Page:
Part of the reality in Indian Country is that public health approaches to address Alzheimer’s and dementia aren’t always provided by traditional public health entities. One recent example is the Administration for Community Living (ACL) Alzheimer Disease Program Initiative (ADPI) which late last year funded four tribal entities to “provide information and tools to help older adults with dementia and their caregivers anticipate and respond to ties to challenges that typically arise during the course of dementia.” This, one of eight strategies identified in the Road Map for Indian Country (p. 21.).
Tribal ADPI grants awarded in 2020 include:
- Absentee Shawnee Tribe Of Oklahoma (OK)
- Aleutian Pribilof Islands Association, Inc. (AK)
- Great Lakes Inter-Tribal Council (WI)
- Spirit Lake Tribe (ND)
New grantees are required to dedicate a portion of their funds to direct services. By year three, all grantees must devote 45% of grant funding toward direct service programming. Direct services include, but are not limited to, delivery of home and community-based dementia-specific evidence-based and evidence-informed interventions and dementia education and training programs. ACL’s technical assistance center offers a list of programs used in past projects. Additionally, ACL has issued a new funding announcement to support Dementia Capability in Indian Country and applications are due on July 19th.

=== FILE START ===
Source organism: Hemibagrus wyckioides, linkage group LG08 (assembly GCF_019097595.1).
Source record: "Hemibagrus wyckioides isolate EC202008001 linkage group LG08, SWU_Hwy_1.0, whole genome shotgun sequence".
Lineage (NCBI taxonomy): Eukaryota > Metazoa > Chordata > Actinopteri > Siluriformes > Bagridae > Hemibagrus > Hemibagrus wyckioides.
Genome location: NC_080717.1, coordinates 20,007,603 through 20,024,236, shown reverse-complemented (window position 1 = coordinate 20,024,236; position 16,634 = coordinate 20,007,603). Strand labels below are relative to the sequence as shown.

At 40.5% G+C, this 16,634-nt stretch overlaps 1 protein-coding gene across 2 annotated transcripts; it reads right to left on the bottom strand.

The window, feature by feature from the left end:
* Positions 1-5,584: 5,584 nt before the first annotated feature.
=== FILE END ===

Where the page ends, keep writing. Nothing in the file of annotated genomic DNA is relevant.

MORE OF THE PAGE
According to Erin Long from ACL Office of Supportive and Caregiver Services, “A tribally tailored funding announcement made it somewhat easier for tribes with little previous in dementia issues to apply, and we have done the same with this year’s request for proposals.” The Dementia Capability in Indian Country program is intended to support federally recognized tribes, tribal organizations, or consortiums representing federally recognized tribes. Cooperative agreements are for three years for up to $750,000 plus grantees receive significant planning and technical assistance.
Amber Hoon is the Tribal Dementia Program Director at Great Lakes Inter-Tribal Council (GLITC) in Wisconsin, one of the four initial grantees. “We’re early into the work but can see there is a real need and great desire to support persons with dementia in the community, so the themes of this project are getting traction while we are making our work plan final.”
First grants were made seven months ago, and as with everything else, COVID -19 challenges slows progress. “Social isolation has really taken a toll on our Elders, including their thinking skills, which is a new added layer of worry.” She further commented, “when we shift education and support activities to computer-based/online, it comes with challenges of rural access to broadband and extra costs.”
Hoon’s project plan includes training, education, and support for five tribal dementia capability specialists (DCS) and other tribal aging service staff from six tribal partners. Activities include staff training on the Savvy Caregiver for Indian Country curriculum, adaptation of training resources for tribal DCS for cultural relevance, and an outreach and awareness campaign designed to reach a wide range of community agencies and partners. To learn more about the GLITC project, contact Hoon at email@example.com.
This E-news is supported by the Centers for Disease Control and Prevention (CDC) of the U.S. Department of Health and Human Services (HHS) as part of a financial assistance award totaling $348,711 with 95 percent funded by CDC/HHS. The contents are those of the author(s) and do not necessarily represent the official views of, nor an an endorsement, by CDC/HHS, or the U.S. Government.